In the latest release of SAS Visual Analytics Designer, a parameter is a variable whose value can be changed and that can be referenced by other report objects. Why is this an important introduction?
This addition means that, not only can you design interactive reports via prompt controls, those controls can now map to a variable that feeds the report calculated data items or aggregated measures based on numeric or string calculations. In practice, you assign a parameter to one control in your report, and then you can use that parameter multiple times in calculations, display rules, filters or ranks, and they will be automatically updated as the value of the parameter is changed.
You can also design complex reports where the same parameter can be used in multiple custom calculations, display rules, filters or ranks. Ultimately, this is the power behind parameters. A user can select a value once, whether it is a report, section prompt or even a standalone control interaction, and the parameter by-product (calculated item, aggregated measure, filter, rank or display rule) is updated in every instance within the report.
The table below lists the supported control objects and the types of supported parameters introduced in the SAS Visual Analytics 7.1 release:
Sound complicated? Not at all! Here are two step-by-step examples that show you how to create and use parameters when designing SAS Visual Analytics reports:
Example 1: slider variable and aggregated measure
The first example shows the product material cost for product lines broken down by regions. This report allows the user to select a variable waste percentage which feeds the aggregated measure: Product Material Cost + Waste. When manufacturing products there is an excess of material, i.e. product material waste, and this report allows a user to interactively calculate the new Product Material Cost plus Waste based on a percentage variable.
Here are the steps to create this slider variable and aggregated measure example:
- Create the parameter. You can create a parameter in three places: from the Data tab’s menu, by right-clicking on the data item and from the Calculated Item or Aggregated Measure advanced editor.
Because I wanted to add the slider control to the report first and because this parameter will not be based on an existing data item, I used the Data tab’s menu option: New Parameter…. Then you can simply name the parameter, select Numeric as the type, enter a minimum, maximum and current value, and select the desired format.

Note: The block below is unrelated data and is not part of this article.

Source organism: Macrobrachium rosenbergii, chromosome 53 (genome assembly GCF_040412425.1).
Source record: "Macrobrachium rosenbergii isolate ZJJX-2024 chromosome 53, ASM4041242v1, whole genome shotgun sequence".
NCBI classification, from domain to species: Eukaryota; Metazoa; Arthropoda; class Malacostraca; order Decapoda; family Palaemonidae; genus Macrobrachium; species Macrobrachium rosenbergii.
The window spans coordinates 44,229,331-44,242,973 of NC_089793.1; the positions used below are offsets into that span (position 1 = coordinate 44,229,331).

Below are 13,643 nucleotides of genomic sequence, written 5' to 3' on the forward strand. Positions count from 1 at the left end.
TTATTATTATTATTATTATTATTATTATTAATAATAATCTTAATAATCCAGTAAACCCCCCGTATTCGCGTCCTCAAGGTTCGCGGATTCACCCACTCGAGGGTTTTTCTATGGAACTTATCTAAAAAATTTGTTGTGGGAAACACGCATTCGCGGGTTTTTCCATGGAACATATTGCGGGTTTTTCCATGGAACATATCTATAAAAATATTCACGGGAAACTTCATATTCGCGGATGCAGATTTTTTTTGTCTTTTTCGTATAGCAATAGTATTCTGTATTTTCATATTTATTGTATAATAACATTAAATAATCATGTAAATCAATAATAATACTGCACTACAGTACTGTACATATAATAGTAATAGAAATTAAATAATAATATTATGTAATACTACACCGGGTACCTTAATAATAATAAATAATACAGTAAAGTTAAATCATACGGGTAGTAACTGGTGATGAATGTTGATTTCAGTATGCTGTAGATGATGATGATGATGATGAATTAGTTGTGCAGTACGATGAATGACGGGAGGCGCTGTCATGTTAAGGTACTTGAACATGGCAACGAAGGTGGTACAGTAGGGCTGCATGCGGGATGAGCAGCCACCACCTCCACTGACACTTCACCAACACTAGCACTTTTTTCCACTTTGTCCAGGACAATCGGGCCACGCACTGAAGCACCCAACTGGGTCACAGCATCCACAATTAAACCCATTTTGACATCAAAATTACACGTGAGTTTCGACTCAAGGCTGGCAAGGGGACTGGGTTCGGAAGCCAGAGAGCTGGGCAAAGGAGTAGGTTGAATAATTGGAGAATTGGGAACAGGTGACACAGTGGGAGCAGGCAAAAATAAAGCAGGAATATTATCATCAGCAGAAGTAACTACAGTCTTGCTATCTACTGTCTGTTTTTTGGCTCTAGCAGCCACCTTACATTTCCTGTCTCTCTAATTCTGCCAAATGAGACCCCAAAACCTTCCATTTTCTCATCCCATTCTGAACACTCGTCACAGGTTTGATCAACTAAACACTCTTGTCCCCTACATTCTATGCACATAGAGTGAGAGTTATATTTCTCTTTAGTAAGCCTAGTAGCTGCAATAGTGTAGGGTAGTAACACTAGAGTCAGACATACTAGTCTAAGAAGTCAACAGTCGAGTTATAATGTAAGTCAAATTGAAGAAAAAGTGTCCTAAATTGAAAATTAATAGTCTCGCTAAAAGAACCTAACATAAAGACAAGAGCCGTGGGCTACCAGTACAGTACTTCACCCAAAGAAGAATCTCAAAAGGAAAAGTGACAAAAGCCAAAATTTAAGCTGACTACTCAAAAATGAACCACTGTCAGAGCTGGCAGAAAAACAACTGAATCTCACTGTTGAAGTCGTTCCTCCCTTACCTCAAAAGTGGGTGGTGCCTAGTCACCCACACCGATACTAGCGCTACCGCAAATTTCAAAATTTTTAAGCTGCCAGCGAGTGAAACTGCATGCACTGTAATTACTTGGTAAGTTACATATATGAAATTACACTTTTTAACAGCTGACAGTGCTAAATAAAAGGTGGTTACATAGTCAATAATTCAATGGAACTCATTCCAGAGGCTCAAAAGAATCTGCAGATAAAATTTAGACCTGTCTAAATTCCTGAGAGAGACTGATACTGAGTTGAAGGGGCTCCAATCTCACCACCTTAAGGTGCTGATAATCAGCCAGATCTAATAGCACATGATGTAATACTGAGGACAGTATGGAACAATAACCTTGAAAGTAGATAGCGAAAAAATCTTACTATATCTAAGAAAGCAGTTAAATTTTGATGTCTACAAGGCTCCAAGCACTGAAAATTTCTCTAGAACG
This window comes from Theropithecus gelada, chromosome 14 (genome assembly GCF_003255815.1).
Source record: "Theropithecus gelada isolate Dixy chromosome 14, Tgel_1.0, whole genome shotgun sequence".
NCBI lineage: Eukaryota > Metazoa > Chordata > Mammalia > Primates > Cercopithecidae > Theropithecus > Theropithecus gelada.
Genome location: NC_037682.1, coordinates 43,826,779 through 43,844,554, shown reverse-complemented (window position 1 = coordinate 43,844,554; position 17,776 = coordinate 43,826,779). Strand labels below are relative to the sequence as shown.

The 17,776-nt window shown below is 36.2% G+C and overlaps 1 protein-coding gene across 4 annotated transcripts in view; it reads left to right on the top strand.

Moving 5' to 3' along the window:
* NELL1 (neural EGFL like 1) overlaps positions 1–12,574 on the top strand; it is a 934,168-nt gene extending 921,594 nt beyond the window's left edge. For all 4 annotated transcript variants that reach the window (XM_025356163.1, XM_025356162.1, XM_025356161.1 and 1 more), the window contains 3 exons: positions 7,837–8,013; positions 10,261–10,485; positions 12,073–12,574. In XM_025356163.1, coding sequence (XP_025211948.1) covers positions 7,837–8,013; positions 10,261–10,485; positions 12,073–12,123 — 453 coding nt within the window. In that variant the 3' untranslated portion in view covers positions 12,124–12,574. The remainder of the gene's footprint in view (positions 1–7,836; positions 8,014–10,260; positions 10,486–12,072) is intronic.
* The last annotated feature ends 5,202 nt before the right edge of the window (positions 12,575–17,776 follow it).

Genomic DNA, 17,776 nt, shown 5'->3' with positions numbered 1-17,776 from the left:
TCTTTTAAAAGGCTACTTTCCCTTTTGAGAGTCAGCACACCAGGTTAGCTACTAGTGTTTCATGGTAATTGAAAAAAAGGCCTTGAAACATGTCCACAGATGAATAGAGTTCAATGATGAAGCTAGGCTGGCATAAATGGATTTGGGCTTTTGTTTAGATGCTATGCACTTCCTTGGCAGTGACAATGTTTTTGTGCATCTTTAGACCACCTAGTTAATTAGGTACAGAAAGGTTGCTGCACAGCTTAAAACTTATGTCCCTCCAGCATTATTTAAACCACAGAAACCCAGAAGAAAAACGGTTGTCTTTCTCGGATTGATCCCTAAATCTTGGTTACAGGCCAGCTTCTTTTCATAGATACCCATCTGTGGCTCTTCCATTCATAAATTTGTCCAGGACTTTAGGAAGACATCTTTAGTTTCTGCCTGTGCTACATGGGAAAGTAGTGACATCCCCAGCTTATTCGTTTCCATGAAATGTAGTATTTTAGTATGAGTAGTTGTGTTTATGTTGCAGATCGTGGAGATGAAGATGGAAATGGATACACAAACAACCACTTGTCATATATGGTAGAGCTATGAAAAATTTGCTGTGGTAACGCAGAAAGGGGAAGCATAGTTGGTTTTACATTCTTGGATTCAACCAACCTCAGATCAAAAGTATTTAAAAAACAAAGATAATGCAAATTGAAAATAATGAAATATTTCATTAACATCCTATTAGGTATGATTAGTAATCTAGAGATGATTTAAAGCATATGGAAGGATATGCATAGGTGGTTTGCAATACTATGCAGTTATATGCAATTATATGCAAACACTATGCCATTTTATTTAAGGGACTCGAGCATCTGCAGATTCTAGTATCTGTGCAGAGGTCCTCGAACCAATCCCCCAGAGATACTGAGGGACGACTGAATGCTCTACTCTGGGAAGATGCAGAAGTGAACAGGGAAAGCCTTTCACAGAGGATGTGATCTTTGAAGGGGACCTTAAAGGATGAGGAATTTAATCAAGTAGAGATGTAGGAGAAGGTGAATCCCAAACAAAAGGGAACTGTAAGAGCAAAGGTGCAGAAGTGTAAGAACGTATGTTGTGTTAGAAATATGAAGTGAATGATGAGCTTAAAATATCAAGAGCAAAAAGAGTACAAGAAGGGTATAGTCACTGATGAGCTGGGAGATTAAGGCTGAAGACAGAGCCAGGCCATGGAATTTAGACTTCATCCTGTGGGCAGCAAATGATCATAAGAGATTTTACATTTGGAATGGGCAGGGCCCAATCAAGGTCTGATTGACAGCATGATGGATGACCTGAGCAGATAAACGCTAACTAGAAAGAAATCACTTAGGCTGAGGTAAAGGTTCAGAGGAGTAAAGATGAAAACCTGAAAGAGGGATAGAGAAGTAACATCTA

Numeric parameters require a current value, which then serves as the default value. I wanted my report users to select a 1 through 100 percent value to serve as the waste percentage variable; therefore, I used the percent format to handle the percentage display.
- Next, add the slider control to the report and assign the parameter role.
- Then create the aggregated measure: Product Material Cost + Waste. I used the Sum _ByGroup_ to support any combination of grouping used in the visualizations.
- Last, test out the parameter. The slider control supports both drag-and-drop and keyed entries. To key in a specific value, simply click on the number and enter your unformatted value.
Side Note: If the control driving your parameter is not a report or section prompt, then you can see your parameter interactions from the Interactions View and selecting the Show parameter interactions check box.
Example 2: parameter driven from a button bar and custom category
The second example uses a parameter driven from a button bar using a custom category to derive an aggregated measure. I won’t walk through this example step-by-step, but here are a few pointers.
When creating a parameter that uses the data item’s values, it is easiest to right-click on the data item and select Create Parameter from Data Item…. This is even possible from custom categories, as shown in the graphic below:
When defining the measure for this example, I used the selected value from the button bar to derive an aggregated measure based on a business rule. My business rule dictated that the Projected Yield equaled the Unit Yield (actual) multiplied by a constant. That constant was a 15% increase for High Yield states, 5% increase for Medium Yield states, and 1% increase for Low Yield states. The graphics below show how you can use either the Text view or the Visual view when defining parameters. Once defined, you can use the parameter result, in this case an aggregated measure, in multiple objects.
Example 3: complex example using web data
Watch this video tutorial for an additional example of using parameters. This example was generated using SAS to extract data from web-based sources.